Low testosterone can be diagnosed by an assessment of symptoms and a blood test to measure testosterone levels. The symptom most associated with low testosterone is reduced sex drive (low libido), however your doctor will ask about a range of symptoms.
How to diagnose hypogonadism in men?
The symptoms of hypogonadism may vary from individual to individual. In late-onset hypogonadism many symptoms resemble those of aging and as a consequence this condition is often undiagnosed. Various diagnostic procedures are available to confirm hypogonadism in a patient who presents with symptoms or signs of testosterone deficiency. These include:
Repeat measurement of morning total testosterone (when levels of serum testosterone can be expected to be higher because of the diurnal rhythm of testosterone) using a reliable assay is recommended by international professional societies in the field as the most widely accepted parameter to establish the presence of hypogonadism in combination with consistent symptoms and signs. In some men, determination of free or bioavailable testosterone may be appropriate.1,2
Values for normal testosterone ranges vary among laboratories depending on the commercial assay employed, and local values should be consulted when a diagnosis of hypogonadism is considered. There is no generally accepted lower limit of normal.
250 pmol/L (72 pg/mL)
A morning testosterone concentration in the blood of 12-35 nmol/L or free testosterone levels above 250 pmol/L (72 pg/mL) can be considered normal.There is general agreement that no testosterone treatment is required.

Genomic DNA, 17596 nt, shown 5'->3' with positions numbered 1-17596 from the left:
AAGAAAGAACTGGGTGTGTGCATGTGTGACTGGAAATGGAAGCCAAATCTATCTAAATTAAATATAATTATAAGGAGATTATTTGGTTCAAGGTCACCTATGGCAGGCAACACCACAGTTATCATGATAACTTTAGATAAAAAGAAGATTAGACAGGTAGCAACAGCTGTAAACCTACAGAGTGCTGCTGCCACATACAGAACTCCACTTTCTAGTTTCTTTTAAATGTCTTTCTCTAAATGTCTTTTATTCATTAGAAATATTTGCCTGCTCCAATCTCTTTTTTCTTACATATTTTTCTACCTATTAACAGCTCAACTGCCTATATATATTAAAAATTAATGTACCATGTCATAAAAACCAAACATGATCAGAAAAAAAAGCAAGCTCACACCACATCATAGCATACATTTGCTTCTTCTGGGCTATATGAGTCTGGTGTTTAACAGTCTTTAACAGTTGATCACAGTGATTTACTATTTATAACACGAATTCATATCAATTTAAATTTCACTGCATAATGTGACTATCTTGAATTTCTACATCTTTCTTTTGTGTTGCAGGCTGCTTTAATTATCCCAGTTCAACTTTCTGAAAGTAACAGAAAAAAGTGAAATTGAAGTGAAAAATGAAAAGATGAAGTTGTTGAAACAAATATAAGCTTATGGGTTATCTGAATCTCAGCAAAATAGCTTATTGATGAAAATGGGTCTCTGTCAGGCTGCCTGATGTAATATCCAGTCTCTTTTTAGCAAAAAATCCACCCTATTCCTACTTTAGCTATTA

< 12-35 nmol/L
180 pmol/L (52 pg/mL)
The European Association of Urology (EAU), International Society for the Study of the Aging Male (ISSAM), International Society of Andrology (ISA), European Academy of Andrology (EAA) and American Society of Andrology (ASA) suggest that serum total testosterone levels below 8 nmol/L (231 ng/dL) or free testosterone below 180 pmol/L (52 pg/mL) require testosterone replacement therapy.
In addition, concentrations of the pituitary hormones can be measured. They provide information as to whether the testosterone deficiency is due to disorders of testicular function or of the hypothalamic-pituitary system.
Since symptoms of testosterone deficiency become manifest between 8 and 12 nmol/L (231–346 ng/dL), trials (3– >6 months) of treatment can be considered in men with a clinical picture of testosterone deficiency and borderline testosterone levels when alternative causes of these symptoms have been excluded.1,2
Please consult guidelines relevant to your country of practice as country-specific differences in the diagnosis and treatment of hypogonadism exist.
The benefits of testosterone replacement
The benefits of testosterone replacement on sexual function, fat and lean body mass and bone density in men with low testosterone are clear. The potential benefits of testosterone replacement in reducing the risk of cardiovascular disease, metabolic syndrome and diabetes are still being investigated.
- Controls sexual function (sex drive, erectile function, orgasm)
- Reduces lower urinary tract symptoms (LUTS)
- Increases muscle mass
- Increases strength
- Decreases overall body fat mass
- Decreases belly (visceral) fat mass
- Increases bone mineral density
Health and well-being – quality of life
- Bhasin S, Cunningham GR, Hayes FJ, et al. Testosterone therapy in adult men with androgen deficiency syndromes: an endocrine society clinical practice guideline. J Clin Endocrinol Metab 2006; 91(6): 1995-2010. Return to content
- Wang, C., E. Nieschlag, R. Swerdloff, et al. Investigation, treatment and monitoring of late-onset hypogonadism in males: ISA, ISSAM, EAU, EAA and ASA recommendations. Eur J Endocrinol 2008, 159(5): 507-514. Return to content